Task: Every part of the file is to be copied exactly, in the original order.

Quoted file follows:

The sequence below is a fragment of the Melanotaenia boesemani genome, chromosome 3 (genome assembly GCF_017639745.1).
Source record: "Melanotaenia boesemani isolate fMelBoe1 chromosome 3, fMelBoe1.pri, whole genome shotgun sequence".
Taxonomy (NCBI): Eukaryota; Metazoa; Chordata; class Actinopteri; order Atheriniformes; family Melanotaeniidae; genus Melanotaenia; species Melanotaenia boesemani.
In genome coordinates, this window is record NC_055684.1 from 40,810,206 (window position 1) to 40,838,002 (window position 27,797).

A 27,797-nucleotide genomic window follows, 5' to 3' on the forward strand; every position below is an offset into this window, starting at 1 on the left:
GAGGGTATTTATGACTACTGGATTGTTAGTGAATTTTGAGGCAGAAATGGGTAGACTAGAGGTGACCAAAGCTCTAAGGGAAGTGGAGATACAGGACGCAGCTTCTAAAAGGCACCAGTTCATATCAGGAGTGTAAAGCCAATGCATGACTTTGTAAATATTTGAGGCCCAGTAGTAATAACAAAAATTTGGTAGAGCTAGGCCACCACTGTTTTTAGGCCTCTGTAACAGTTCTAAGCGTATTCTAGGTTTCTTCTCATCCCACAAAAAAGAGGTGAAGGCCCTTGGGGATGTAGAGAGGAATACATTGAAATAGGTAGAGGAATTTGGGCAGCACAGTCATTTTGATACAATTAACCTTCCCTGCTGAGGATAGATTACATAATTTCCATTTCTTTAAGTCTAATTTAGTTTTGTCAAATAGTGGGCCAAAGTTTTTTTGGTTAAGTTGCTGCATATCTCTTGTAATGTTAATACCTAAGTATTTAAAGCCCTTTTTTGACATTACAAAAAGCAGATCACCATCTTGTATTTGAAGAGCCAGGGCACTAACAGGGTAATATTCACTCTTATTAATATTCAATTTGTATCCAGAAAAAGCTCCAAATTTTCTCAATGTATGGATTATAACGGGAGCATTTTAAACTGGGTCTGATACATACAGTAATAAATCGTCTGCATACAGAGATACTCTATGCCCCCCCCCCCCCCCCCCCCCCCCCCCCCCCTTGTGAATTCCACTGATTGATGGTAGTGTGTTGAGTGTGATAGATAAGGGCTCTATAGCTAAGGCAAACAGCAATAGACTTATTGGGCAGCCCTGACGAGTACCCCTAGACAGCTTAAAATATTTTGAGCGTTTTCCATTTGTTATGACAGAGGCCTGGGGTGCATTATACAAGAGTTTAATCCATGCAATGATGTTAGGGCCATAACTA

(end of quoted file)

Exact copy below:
The sequence below is a fragment of the Melanotaenia boesemani genome, chromosome 3 (genome assembly GCF_017639745.1).
Source record: "Melanotaenia boesemani isolate fMelBoe1 chromosome 3, fMelBoe1.pri, whole genome shotgun sequence".
Taxonomy (NCBI): Eukaryota; Metazoa; Chordata; class Actinopteri; order Atheriniformes; family Melanotaeniidae; genus Melanotaenia; species Melanotaenia boesemani.
In genome coordinates, this window is record NC_055684.1 from 40,810,206 (window position 1) to 40,838,002 (window position 27,797).

A 27,797-nucleotide genomic window follows, 5' to 3' on the forward strand; every position below is an offset into this window, starting at 1 on the left:
GAGGGTATTTATGACTACTGGATTGTTAGTGAATTTTGAGGCAGAAATGGGTAGACTAGAGGTGACCAAAGCTCTAAGGGAAGTGGAGATACAGGACGCAGCTTCTAAAAGGCACCAGTTCATATCAGGAGTGTAAAGCCAATGCATGACTTTGTAAATATTTGAGGCCCAGTAGTAATAACAAAAATTTGGTAGAGCTAGGCCACCACTGTTTTTAGGCCTCTGTAACAGTTCTAAGCGTATTCTAGGTTTCTTCTCATCCCACAAAAAAGAGGTGAAGGCCCTTGGGGATGTAGAGAGGAATACATTGAAATAGGTAGAGGAATTTGGGCAGCACAGTCATTTTGATACAATTAACCTTCCCTGCTGAGGATAGATTACATAATTTCCATTTCTTTAAGTCTAATTTAGTTTTGTCAAATAGTGGGCCAAAGTTTTTTTGGTTAAGTTGCTGCATATCTCTTGTAATGTTAATACCTAAGTATTTAAAGCCCTTTTTTGACATTACAAAAAGCAGATCACCATCTTGTATTTGAAGAGCCAGGGCACTAACAGGGTAATATTCACTCTTATTAATATTCAATTTGTATCCAGAAAAAGCTCCAAATTTTCTCAATGTATGGATTATAACGGGAGCATTTTAAACTGGGTCTGATACATACAGTAATAAATCGTCTGCATACAGAGATACTCTATGCCCCCCCCCCCCCCCCCCCCCCCCCCCCCCCTTGTGAATTCCACTGATTGATGGTAGTGTGTTGAGTGTGATAGATAAGGGCTCTATAGCTAAGGCAAACAGCAATAGACTTATTGGGCAGCCCTGACGAGTACCCCTAGACAGCTTAAAATATTTTGAGCGTTTTCCATTTGTTATGACAGAGGCCTGGGGTGCATTATACAAGAGTTTAATCCATGCAATGATGTTAGGGCCATAACTA